- The netbios is mainly to stop conficker. My edge router is also a windows 2k8 machine, and a few older customers have their computers directly connected with a public ip address. So i dont want them being exposed.
- DNS port is so that my dns servers dont get swamped down by a dns attack.
- http port 80 is because i use http to manage the rooftop radios remotely from my office within the network and i dont want someone trying to brute force their way in from outside the network.

raytaylor

join:2009-07-28
kudos:1
reply to wirelessdog
said by wirelessdog:

There is a script I run on Mikrotik so if too many messages are sent out port 25 in a 24 hour period their IP is blacklisted from using port 25.

Beyond that, I don't block any ports to end users and that is how it should be IMHO. We are ISP's not firewall providers.

I am not sure about the microtik stuff.
By blocking outgoing port 25, if the subscriber's email provider wont give them a secure smtp service, then the subscriber must use our smtp server on port 25.

Each ip address within our network can relay out through it, but is limited to 15 outgoing messages per hour unless they login.
Thats basically how i manage it.


TomS_
Git-r-done
Premium,MVM
join:2002-07-19
London, UK
kudos:5
reply to sammysparrow
IMO:

Offer a filter, and have it turned on by default. Cover the largest number of bases. Just make sure you announce its introduction before you turn it on, so that at least no one can theoretically say you didnt mention it. Most likely you'll catch a few people out who are doing file sharing etc and will just expect it to work.

But, allow customers to turn it off, entirely, if they want to. My take is that your business is enabling communication, not crippling it.

For the majority of users it wont be a problem, and they wont care about it. But there will always be the occasional customer that wants to do something slightly different.

I for one would not be a customer of an ISP that dictated what I could or could not do with my Internet connection. Sorry raytaylor.

So, what to block.

I agree 110% that blocking outbound SMTP except via your own or trusted mail servers by default is a good idea. This will allow you to play a small part in reducing the amount of spam that is produced every day. But in saying that, you should also allow customers to direct mail out if thats what they want to do. My belief, agree with it or not.

Windows file sharing/RDP ports. Block inbound and out. A lot of older viruses used to propagate by exploiting Windows file shares. And while we might be talking about older viruses, a lot of people are still running old versions of Windows, so its not safe to assume that everyone is covered now.

My old employer also blocks the Windows RPC service. Im not sure exactly what this does, but I assume its some sort of exploitable service too, so block it in and out.

And then Telnet, SSH, and web based access to customers CPE. Block them in/out, except perhaps from your NOC subnet(s) so that you can access them. Theres a lot of bad stuff floating around these days that will take advantage of the millions of routers out there connected to increasingly high speed broadband services, so cut off its means of propagation and help reduce that too.

raytaylor

join:2009-07-28
kudos:1
said by TomS_:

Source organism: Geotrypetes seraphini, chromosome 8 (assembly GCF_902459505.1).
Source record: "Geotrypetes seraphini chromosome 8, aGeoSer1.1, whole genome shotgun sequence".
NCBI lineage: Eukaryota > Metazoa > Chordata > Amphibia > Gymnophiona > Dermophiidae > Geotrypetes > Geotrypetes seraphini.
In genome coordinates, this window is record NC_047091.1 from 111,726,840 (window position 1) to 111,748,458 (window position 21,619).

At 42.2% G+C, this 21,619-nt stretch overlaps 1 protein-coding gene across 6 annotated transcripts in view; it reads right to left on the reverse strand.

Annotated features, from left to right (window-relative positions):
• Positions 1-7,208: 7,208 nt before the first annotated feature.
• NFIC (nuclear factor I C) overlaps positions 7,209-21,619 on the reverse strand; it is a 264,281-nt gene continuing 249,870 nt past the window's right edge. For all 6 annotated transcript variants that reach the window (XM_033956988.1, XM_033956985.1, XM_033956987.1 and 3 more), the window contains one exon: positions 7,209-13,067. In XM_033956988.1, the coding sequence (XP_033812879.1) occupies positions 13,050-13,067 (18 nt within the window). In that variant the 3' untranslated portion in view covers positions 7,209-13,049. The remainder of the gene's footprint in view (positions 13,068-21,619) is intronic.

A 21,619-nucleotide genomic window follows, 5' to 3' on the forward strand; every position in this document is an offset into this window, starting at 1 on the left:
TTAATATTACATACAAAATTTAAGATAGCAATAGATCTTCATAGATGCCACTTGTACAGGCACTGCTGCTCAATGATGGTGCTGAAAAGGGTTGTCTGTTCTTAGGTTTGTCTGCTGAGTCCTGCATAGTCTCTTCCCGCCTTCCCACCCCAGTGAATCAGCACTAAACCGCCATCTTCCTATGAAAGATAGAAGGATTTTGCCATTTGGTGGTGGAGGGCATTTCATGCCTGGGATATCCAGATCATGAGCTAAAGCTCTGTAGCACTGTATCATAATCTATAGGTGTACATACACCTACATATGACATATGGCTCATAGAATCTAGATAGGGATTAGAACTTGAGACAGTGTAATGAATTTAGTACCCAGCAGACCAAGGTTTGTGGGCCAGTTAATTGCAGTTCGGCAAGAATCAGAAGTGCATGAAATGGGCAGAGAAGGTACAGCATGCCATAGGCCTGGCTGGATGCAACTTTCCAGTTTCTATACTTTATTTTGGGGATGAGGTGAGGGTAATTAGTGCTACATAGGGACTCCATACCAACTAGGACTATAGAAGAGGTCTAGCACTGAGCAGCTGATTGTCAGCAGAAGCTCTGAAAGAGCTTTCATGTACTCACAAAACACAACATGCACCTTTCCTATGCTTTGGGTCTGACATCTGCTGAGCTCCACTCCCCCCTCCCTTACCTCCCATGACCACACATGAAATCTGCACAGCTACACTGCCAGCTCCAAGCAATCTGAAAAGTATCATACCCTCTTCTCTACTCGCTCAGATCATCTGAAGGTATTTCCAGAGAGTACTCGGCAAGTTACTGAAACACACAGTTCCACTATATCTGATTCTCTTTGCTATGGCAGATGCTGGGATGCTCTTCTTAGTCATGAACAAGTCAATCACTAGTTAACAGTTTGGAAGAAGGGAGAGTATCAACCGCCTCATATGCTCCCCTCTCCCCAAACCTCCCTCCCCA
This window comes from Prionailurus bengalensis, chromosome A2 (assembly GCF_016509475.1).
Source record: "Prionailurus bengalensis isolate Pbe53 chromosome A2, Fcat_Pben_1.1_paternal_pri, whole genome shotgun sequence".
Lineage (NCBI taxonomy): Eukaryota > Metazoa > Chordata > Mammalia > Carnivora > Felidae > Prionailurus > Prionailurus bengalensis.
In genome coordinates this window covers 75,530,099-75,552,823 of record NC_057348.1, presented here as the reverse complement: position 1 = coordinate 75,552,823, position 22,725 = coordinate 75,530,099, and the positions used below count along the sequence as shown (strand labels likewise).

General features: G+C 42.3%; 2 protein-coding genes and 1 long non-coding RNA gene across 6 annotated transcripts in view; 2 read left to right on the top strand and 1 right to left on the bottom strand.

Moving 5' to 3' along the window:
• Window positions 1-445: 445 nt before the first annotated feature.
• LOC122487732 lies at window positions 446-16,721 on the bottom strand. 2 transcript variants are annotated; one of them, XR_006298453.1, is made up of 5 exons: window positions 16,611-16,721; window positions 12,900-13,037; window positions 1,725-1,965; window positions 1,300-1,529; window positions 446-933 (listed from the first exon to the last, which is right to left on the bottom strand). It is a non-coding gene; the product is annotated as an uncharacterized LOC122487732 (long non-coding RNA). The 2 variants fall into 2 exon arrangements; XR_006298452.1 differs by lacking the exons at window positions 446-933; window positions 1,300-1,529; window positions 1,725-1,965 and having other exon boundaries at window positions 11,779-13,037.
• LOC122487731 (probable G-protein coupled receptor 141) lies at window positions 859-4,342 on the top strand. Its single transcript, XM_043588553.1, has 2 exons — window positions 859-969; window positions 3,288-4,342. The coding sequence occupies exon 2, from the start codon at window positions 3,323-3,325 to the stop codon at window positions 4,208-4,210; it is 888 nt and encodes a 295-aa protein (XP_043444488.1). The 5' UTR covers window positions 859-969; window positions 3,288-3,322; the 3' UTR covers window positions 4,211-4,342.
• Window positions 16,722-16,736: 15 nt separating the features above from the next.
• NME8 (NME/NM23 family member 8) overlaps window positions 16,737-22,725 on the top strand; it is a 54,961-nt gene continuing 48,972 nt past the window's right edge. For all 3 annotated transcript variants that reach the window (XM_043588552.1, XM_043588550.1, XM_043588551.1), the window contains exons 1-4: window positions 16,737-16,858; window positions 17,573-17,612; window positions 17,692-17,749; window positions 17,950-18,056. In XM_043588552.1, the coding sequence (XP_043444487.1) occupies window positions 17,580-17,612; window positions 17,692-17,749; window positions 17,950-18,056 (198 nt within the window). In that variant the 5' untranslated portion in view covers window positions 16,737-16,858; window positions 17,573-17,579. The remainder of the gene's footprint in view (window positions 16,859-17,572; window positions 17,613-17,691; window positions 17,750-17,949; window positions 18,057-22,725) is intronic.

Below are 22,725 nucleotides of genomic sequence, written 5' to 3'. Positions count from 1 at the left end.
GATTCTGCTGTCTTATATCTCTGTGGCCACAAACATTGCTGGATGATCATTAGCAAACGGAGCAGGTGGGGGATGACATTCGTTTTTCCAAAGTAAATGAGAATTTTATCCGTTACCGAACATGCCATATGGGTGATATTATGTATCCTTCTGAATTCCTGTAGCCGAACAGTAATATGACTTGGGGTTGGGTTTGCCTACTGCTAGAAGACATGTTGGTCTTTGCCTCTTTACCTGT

I for one would not be a customer of an ISP that dictated what I could or could not do with my Internet connection. Sorry raytaylor.

Thankfully i am in a position where i can tell my customers to bugger off back to satelite and double cost if they want to run a server and need opened ports. Otherwise any customer requestable port (via upnp) is opened without a problem except port 25.


sammysparrow

@213.175.144.x
reply to TomS_
@TomS

What is blocked and not blocked all comes down to the service provider you are/have sold yourself as.

As an example we provide BUSINESS connections to business houses. That is our specialty - that is what we do. We dont - DO NOT - provide BW for frivolous time wasting surfing/suspect downloading for staff members of the companies we provide service too. And the management of these companies back this up, want what we do, like what we do for them in this regard.

Now if i were a run of the mill ISP providing general run of the mill type service, took on all comers regardless of what they might be wanting out of a service -then i might agree with your take on an ISP who blocks many ports/services - i wouldn't be with that ISP for long. But if you want a good amount of BW with a lot of support services from us then its our way or the highway - Sorry TomS

Now let me say - we are not for everyone. Its only a small subset of businesses out there that want this type of service - but for those that do - our service is a Godsend to them. Horses for courses and you cant please everyone. We dont try to please everyone, we have our own little specialty ISP service. If the client doe not like what we do and how we do it, they dont sign up. Simple as that.

Now its against that back ground that i pose the question. If we blocked all ports and only opened what the end users need - what issues or problems may we run into?

Deep packet inspection is a wonderful thing - i would never try to run an ISP without it ever again.

The garbage going in/out to the end users modem is absolutely incredible. But don't let me try to change your mind on how you run YOUR network - you do it your way =- no argument here at all with that.

But if you wanted to close down as many ports as possible, how would you go about it?


TomS_
Git-r-done
Premium,MVM
join:2002-07-19
London, UK
kudos:5
I would lock down the ports that are likely to result in problems, nothing more. Anything that allows you to gain access to a remote system to exploit it is open season for such a filter, such as the ones I listed above in my last post.

On the implementation side, this is how my previous employer used to do it:

Since we were a predominantly Cisco shop, the "firewall" or filter is defined as an ACL on each of the access servers. There were two, one that blocked ports (i.e. filter turned on), and one that was simply a "permit ip any any" (filter turned off.)

Depending on the setting the customer had chosen, a setting is passed to the access server via RADIUS when the user authenticated. The setting was the name of the appropriate ACL, and would be applied to their session.

How you would achieve this on other platforms I am not sure, but anything based on RADIUS should theoretically be able to achieve something similar.

landysaccoun

join:2008-10-10
reply to sammysparrow
I lock everything (new connections) coming from outside except for port 22 and allow all ports going out. I used to block ports before but, had customers calling why they couldn't use some applications, got tired of that and just open everything going out.